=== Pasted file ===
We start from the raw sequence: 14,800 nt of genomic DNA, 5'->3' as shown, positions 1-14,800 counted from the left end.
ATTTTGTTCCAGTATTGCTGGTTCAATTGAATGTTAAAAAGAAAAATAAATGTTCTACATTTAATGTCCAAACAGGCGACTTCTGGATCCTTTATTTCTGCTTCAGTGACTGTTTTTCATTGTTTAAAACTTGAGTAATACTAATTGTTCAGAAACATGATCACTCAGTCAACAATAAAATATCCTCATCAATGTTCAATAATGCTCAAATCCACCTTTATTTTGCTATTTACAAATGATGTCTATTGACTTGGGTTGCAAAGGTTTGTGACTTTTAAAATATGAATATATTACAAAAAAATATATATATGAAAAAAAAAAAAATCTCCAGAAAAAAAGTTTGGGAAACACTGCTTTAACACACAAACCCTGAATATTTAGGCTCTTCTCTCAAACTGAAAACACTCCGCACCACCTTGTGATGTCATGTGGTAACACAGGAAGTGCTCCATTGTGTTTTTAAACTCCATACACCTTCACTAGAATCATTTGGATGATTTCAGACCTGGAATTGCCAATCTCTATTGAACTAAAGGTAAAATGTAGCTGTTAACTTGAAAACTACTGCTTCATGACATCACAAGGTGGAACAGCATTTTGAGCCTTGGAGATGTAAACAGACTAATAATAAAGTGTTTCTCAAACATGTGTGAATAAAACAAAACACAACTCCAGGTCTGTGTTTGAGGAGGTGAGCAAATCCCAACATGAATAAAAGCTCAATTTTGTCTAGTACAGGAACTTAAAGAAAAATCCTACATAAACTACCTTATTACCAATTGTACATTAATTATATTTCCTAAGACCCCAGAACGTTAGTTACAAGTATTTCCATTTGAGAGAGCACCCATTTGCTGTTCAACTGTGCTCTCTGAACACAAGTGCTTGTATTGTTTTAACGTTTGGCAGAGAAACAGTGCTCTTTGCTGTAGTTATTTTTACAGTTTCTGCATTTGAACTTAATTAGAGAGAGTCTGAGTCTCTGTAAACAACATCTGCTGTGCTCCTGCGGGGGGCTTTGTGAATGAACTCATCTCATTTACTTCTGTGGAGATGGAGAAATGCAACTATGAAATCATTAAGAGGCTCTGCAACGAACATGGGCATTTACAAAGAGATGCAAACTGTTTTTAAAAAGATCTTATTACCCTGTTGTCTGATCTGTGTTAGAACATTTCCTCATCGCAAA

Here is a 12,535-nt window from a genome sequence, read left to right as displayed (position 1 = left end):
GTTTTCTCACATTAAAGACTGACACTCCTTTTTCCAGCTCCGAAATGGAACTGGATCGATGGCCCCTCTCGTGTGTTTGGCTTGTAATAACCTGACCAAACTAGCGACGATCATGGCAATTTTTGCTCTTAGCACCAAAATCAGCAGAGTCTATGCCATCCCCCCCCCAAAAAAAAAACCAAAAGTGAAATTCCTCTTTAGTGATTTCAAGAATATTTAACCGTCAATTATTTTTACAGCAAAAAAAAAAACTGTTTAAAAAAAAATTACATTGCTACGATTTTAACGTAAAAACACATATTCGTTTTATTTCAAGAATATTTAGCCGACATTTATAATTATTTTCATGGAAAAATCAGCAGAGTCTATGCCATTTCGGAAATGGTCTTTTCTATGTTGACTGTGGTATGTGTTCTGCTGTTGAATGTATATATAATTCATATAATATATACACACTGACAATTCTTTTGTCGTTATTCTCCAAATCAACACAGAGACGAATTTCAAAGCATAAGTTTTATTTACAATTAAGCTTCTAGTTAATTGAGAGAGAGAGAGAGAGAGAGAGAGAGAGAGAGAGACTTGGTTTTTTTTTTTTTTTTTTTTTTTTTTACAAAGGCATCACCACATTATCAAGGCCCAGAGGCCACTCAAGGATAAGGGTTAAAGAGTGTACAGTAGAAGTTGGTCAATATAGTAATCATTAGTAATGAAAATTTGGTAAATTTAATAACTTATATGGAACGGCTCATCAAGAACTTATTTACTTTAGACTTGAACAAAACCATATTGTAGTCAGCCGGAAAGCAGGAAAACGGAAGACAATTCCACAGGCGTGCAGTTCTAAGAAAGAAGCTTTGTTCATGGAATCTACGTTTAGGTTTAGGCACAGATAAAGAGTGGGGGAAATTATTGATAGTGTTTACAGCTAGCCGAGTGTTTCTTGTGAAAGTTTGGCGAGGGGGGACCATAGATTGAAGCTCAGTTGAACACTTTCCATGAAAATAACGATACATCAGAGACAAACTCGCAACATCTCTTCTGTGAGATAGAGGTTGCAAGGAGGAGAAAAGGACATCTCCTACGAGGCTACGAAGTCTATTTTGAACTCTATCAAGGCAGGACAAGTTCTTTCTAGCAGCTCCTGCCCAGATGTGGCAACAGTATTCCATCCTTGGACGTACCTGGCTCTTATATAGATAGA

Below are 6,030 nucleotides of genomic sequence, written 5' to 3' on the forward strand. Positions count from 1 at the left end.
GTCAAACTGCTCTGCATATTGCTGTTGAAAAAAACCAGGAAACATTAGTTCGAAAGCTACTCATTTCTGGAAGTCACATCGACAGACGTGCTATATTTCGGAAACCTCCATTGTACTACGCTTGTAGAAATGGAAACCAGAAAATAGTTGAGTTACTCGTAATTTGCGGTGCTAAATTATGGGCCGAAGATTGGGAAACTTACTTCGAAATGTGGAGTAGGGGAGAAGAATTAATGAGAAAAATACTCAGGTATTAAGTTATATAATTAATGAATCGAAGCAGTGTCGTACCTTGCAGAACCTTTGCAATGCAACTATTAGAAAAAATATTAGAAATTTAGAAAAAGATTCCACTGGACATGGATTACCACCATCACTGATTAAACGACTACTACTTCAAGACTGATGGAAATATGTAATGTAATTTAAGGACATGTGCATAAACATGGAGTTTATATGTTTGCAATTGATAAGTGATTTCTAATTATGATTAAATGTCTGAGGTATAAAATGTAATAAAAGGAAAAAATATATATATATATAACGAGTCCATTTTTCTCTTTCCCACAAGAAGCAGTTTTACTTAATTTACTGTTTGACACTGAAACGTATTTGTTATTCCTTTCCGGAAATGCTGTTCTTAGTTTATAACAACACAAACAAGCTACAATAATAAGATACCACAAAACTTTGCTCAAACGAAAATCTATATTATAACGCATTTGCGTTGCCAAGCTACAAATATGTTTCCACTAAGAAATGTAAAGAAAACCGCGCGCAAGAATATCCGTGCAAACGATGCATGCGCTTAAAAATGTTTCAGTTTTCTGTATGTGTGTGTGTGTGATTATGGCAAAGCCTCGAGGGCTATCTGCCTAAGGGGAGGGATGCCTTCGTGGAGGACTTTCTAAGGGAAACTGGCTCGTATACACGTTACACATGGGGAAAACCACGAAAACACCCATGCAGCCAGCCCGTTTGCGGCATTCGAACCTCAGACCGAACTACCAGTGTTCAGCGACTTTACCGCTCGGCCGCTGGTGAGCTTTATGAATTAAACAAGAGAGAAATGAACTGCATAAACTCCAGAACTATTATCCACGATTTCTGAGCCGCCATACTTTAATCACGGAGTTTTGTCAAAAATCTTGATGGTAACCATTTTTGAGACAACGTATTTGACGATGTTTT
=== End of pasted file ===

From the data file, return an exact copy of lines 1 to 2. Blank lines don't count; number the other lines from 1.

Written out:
We start from the raw sequence: 14,800 nt of genomic DNA, 5'->3' as shown, positions 1-14,800 counted from the left end.
ATTTTGTTCCAGTATTGCTGGTTCAATTGAATGTTAAAAAGAAAAATAAATGTTCTACATTTAATGTCCAAACAGGCGACTTCTGGATCCTTTATTTCTGCTTCAGTGACTGTTTTTCATTGTTTAAAACTTGAGTAATACTAATTGTTCAGAAACATGATCACTCAGTCAACAATAAAATATCCTCATCAATGTTCAATAATGCTCAAATCCACCTTTATTTTGCTATTTACAAATGATGTCTATTGACTTGGGTTGCAAAGGTTTGTGACTTTTAAAATATGAATATATTACAAAAAAATATATATATGAAAAAAAAAAAAATCTCCAGAAAAAAAGTTTGGGAAACACTGCTTTAACACACAAACCCTGAATATTTAGGCTCTTCTCTCAAACTGAAAACACTCCGCACCACCTTGTGATGTCATGTGGTAACACAGGAAGTGCTCCATTGTGTTTTTAAACTCCATACACCTTCACTAGAATCATTTGGATGATTTCAGACCTGGAATTGCCAATCTCTATTGAACTAAAGGTAAAATGTAGCTGTTAACTTGAAAACTACTGCTTCATGACATCACAAGGTGGAACAGCATTTTGAGCCTTGGAGATGTAAACAGACTAATAATAAAGTGTTTCTCAAACATGTGTGAATAAAACAAAACACAACTCCAGGTCTGTGTTTGAGGAGGTGAGCAAATCCCAACATGAATAAAAGCTCAATTTTGTCTAGTACAGGAACTTAAAGAAAAATCCTACATAAACTACCTTATTACCAATTGTACATTAATTATATTTCCTAAGACCCCAGAACGTTAGTTACAAGTATTTCCATTTGAGAGAGCACCCATTTGCTGTTCAACTGTGCTCTCTGAACACAAGTGCTTGTATTGTTTTAACGTTTGGCAGAGAAACAGTGCTCTTTGCTGTAGTTATTTTTACAGTTTCTGCATTTGAACTTAATTAGAGAGAGTCTGAGTCTCTGTAAACAACATCTGCTGTGCTCCTGCGGGGGGCTTTGTGAATGAACTCATCTCATTTACTTCTGTGGAGATGGAGAAATGCAACTATGAAATCATTAAGAGGCTCTGCAACGAACATGGGCATTTACAAAGAGATGCAAACTGTTTTTAAAAAGATCTTATTACCCTGTTGTCTGATCTGTGTTAGAACATTTCCTCATCGCAAA